Aggregation substance, a plasmid-encoded Enterococcus faecalis surface protein, plays a role in mediating the formation of mating aggregates, resulting in plasmid transfer. The role of aggregation substance in the internalization of E. faecalis by cultured intestinal epithelial cells, namely HT-29 cells, was analyzed. It was associated with a significant increase in endocytosis of E. faecalis by HT-29 cells: Numbers of internalized enterococci were fewer than of an invasive strain of Listeria monocytogenes, similar to Salmonella typhimurium and another L. monocytogenes strain, and greater than relatively noninvasive strains of E. faecalis, Proteus mirabilis, and Escherichia coli. Electron microscopy confirmed aggregation substance on the surface of strains interacting with the enterocyte microvillous surface, and intracellular enterococci were localized within membrane-bound vacuoles in the enterocyte cytoplasm. Thus, aggregation substance may facilitate E. faecalis internalization by host epithelial cells.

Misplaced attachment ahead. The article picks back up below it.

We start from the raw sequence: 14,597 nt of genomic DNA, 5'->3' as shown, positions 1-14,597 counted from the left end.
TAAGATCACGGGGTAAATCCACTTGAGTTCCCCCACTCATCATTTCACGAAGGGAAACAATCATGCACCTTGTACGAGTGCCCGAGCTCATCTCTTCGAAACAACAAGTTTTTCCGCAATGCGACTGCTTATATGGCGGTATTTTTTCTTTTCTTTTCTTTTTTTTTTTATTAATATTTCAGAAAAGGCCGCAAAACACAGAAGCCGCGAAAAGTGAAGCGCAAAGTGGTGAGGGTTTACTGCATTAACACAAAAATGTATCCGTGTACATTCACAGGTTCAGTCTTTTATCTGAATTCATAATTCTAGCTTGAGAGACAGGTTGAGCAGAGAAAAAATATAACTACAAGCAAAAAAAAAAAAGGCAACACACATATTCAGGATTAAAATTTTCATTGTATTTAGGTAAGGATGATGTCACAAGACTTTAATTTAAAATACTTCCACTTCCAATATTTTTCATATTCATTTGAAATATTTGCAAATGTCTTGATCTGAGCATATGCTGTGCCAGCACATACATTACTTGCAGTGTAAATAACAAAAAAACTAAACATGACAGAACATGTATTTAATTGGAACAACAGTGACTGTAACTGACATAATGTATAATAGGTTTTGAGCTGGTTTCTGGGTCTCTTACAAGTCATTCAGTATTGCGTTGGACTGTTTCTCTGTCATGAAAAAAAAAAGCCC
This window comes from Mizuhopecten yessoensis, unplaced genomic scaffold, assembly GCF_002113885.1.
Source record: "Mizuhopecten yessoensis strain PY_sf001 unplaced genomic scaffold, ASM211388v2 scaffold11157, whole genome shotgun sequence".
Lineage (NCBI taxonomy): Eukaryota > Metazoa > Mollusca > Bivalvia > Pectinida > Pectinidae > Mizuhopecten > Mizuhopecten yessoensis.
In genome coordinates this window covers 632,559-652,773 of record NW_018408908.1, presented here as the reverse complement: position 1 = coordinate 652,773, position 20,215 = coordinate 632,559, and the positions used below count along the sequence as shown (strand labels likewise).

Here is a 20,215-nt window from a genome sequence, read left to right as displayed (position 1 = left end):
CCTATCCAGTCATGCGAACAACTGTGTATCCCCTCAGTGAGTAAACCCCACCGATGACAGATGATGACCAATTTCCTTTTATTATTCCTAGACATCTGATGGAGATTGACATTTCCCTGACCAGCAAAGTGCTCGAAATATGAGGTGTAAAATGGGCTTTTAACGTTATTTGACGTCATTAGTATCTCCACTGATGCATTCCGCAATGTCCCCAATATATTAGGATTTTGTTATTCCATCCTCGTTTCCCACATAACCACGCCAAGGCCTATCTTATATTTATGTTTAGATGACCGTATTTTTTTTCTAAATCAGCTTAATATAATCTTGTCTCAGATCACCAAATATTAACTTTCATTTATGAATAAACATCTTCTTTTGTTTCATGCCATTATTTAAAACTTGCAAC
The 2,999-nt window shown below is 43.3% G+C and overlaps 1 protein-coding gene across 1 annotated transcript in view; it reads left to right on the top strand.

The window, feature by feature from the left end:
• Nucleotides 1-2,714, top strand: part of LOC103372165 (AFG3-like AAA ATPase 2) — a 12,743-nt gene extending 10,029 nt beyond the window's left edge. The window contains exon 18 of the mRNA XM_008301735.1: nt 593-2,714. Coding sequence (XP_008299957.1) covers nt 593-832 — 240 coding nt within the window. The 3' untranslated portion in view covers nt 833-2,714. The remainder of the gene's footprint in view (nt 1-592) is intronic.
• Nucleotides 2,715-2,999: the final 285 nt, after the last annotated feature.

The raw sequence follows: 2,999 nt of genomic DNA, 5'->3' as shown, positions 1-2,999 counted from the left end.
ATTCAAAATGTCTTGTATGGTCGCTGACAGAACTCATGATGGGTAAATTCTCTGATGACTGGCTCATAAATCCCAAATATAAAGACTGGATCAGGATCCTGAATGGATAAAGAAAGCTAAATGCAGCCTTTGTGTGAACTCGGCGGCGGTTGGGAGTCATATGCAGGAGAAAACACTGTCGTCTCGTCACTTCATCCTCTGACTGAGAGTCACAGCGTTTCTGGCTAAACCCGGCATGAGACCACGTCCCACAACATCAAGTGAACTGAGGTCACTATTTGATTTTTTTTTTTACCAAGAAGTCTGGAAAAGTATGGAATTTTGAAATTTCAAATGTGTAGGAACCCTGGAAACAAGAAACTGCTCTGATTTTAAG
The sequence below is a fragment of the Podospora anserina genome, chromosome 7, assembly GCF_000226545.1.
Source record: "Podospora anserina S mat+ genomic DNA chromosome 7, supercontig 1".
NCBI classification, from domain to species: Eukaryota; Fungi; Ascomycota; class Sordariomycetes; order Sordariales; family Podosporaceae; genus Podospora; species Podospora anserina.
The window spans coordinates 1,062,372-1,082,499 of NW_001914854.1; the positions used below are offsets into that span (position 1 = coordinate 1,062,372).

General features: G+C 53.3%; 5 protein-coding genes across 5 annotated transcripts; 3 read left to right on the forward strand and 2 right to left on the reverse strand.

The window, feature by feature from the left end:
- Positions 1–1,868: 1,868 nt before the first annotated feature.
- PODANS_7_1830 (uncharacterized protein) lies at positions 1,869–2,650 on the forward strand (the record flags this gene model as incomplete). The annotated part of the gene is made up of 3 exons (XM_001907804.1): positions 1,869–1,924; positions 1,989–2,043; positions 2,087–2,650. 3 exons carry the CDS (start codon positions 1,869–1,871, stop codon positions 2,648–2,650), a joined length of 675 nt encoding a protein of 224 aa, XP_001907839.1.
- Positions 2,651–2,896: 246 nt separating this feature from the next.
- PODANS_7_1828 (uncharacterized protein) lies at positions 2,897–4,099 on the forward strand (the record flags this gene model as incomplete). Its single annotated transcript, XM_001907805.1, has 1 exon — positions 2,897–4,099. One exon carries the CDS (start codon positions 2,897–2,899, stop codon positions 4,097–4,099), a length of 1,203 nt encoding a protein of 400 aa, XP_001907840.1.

Bibliographical noteFunding Information:
Received 21 March 1994: revised 16 May 1994. Grant support: National Institutes of Health (AI-23484. AI-1931 O.GM-49530). Reprints or correspondence: Dr. Carol L. Wells. Dept. of Laboratory Medicine & Pathology. Box 198 UMHC. University ofMinnesota. Minneapolis. MN 55455. * Present affiliation: Lederle-Praxis Biologicals. West Henrietta. New York.